Recorded Programs: Oct. 8–29, 2020

Posted on November 12, 2020 by Kevin Durkin | Comments (0)

Chinese Garden
View of Liu Fang Yuan, the Garden of Flowing Fragrance 流芳園, from the Bridge of the Joy of Fish 魚樂橋. Photo by Phillip E. Bloom.

Home to gorgeous gardens, spectacular art, and stunning rare books and manuscripts, The Huntington also offers an impressive slate of programs on topics and themes related to its collections. Below are video recordings of seven recent online events.

The Pleasures of Chinese Gardens (Oct. 8, 2020)

Phillip E. Bloom, June and Simon K.C. Li Curator of the Chinese Garden and Director of the Center for East Asian Garden Studies, examines a selection of gardens from Song-dynasty China (960–1279) that explicitly thematized both the sensual and intellectual pleasures of gardening. The talk argues that close attention to the pleasures afforded by Chinese gardens enables us to reconcile their myriad, often contradictory, functions (watch here).

Fragrant Rhythms
Still image from the art video “Fragrant Rhythms: The Seasons of Liu Fang Yuan” 漢庭溢彩,雅園流芳 by Tang Qingnian 唐慶年, the 2019 Cheng Family Visiting Artist at The Huntington.

Fragrant Rhythms: The Seasons of Liu Fang Yuan (Oct. 11, 2020)

Tang Qingnian 唐慶年, the 2019 Cheng Family Visiting Artist at The Huntington, screens the video artwork that has been the focus of his yearlong residency. A conversation with the artist follows a virtual screening of his new video. A new musical work composed by pipa virtuoso Wu Man 吳蠻 and shakuhachi artist Kojiro Umezaki 梅崎 康二郎, commissioned by The Huntington, accompanies the video (watch here).

>Sowande' Mustakeem. Photo courtesy of Sowande' Mustakeem.
Sowande' Mustakeem. Photo courtesy of Sowande' Mustakeem.

Waves of Calamity: Race, Water, and Power in the Evolution of Slavery's Memory (Oct. 14, 2020)

Sowande' Mustakeem, associate professor of History and of African and African American Studies at Washington University in St. Louis, reconstructs the significance of water and power in how slavery is remembered, exploring the roles of bondpeople, sailors, and slave ship surgeons during the centuries of racial calamity at sea. By centering maritime history and culture in the realities of transoceanic slaving, Mustakeem provides greater insight into the entangled nature of the human manufacturing system and make greater meaning of the lives of the dead, thereby ensuring the future of collective historical remembrance. This program is the 2020 Kemble Lecture in Maritime History (watch here).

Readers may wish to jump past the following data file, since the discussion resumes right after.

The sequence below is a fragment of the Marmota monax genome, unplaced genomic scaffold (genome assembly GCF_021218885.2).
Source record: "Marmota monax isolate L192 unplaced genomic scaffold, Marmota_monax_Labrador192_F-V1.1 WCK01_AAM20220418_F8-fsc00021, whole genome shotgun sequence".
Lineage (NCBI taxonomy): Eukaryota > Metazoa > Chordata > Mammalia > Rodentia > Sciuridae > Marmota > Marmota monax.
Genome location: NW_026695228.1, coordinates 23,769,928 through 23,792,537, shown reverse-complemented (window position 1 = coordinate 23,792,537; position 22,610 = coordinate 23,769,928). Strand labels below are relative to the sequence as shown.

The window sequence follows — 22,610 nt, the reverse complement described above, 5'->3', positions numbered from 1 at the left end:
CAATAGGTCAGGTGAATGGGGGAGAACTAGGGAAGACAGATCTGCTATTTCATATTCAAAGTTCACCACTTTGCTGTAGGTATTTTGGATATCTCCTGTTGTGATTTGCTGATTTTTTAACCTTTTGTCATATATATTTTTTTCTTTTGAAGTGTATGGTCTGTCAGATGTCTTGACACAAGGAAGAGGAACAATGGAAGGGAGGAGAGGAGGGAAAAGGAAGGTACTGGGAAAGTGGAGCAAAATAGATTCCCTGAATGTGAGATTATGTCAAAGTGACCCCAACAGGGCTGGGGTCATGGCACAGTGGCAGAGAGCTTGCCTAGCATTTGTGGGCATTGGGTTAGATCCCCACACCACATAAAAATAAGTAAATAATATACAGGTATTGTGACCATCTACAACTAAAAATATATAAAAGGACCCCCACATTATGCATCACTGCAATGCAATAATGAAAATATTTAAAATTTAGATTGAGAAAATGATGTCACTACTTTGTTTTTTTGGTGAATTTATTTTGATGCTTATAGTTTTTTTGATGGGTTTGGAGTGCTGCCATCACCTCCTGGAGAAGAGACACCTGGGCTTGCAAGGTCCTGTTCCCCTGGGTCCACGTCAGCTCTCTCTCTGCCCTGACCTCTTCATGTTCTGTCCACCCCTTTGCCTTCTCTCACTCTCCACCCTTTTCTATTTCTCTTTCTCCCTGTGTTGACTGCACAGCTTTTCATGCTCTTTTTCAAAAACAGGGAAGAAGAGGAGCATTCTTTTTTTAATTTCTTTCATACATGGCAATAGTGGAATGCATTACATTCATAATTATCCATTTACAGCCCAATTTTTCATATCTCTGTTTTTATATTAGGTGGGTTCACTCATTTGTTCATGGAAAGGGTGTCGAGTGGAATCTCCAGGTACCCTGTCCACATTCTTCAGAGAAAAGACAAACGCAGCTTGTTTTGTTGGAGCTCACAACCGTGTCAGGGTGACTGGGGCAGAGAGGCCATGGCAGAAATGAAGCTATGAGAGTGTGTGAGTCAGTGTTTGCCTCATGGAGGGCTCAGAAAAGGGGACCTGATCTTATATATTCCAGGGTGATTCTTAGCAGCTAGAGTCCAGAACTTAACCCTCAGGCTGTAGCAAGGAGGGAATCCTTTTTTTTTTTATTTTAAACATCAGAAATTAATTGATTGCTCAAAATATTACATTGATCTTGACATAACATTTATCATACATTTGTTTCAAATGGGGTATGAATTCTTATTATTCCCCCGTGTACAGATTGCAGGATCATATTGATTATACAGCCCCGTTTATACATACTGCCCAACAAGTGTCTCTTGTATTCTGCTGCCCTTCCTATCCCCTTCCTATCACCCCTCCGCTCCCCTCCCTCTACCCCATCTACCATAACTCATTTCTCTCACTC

Carleton Watkins, Late George Cling Peaches, 1888–89. The Huntington Library, Art Museum, and Botanical Gardens.
Carleton Watkins, Late George Cling Peaches, 1888–89. The Huntington Library, Art Museum, and Botanical Gardens.

The Huntington Library at 101: 11 Million Items and Still Counting (Oct. 16, 2020)

Huntington curators share stories about some of the Library’s most remarkable and surprising acquisitions. This program is presented by Rare Books LA (watch here).

Annette Gordon-Reed. Photo courtesy of Annette Gordon-Reed.
Annette Gordon-Reed. Photo courtesy of Annette Gordon-Reed.

The Past in the Present: America’s Founding and Us (Oct. 17, 2020)

Annette Gordon-Reed, Carl M. Loeb University Professor and professor of History at Harvard University, is a Pulitzer Prize-winning author and one of the nation’s premier authorities on the Founding era. She discusses how Americans today deal with such problematic historical figures as Thomas Jefferson and George Washington in the inaugural lecture for the Shapiro Center for American History and Culture at The Huntington (watch here).

Image credit: George Whitney,<br />
    A choice of emblemes, and other devises, 1568. Bookplate of Robert Hoe.
George Whitney, A choice of emblemes, and other devises, 1568. Bookplate of Robert Hoe. The Huntington Library, Art Museum, and Botanical Gardens.

What Is a Second Edition? A Pictorial Introduction to Bibliographical Terms (Oct. 21, 2020)

In this webinar, Huntington Curator of Rare Books Stephen Tabor explains how printing technology developed from the hand-press period to the early 20th century, shows how to spot different typesettings and impressions, and explores how basic bibliographical terms have been used variously by book historians, publishers, and booksellers. Illustrations include examples of varying quality to show how photographic reproductions can produce false clues and digital red herrings. The webinar is useful for collectors (or people thinking of becoming collectors), dealers, and anybody who works with printed texts or digital copies of originals. This event is part of an ongoing webinar series presented by the Library’s Reader Services Department (watch here).

Chinese Garden rendering
Map of Liu Fang Yuan, the Garden of Flowing Fragrance 流芳園, with future bamboo garden. The Huntington Library, Art Museum, and Botanical Gardens.

The Past and Future of The Huntington's Asian Gardens (Oct. 29, 2020)

For this presentation, James Folsom, the Marge and Sherm Telleen/Marion and Earle Jorgensen Director of the Botanical Gardens, recounts the physical and intellectual origins of The Huntington’s Chinese Garden, Liu Fang Yuan 流芳園, reminding us of the many people, ideas, and activities that brought this garden and endeavor to its current state. To establish a broader context, he discusses how The Huntington's Asian gardens strengthen the concerted impact and significance of the institution, and how that role might gain further traction in years to come (watch here).

Kevin Durkin is the editor of Verso and the managing editor in the Office of Communications and Marketing at The Huntington.

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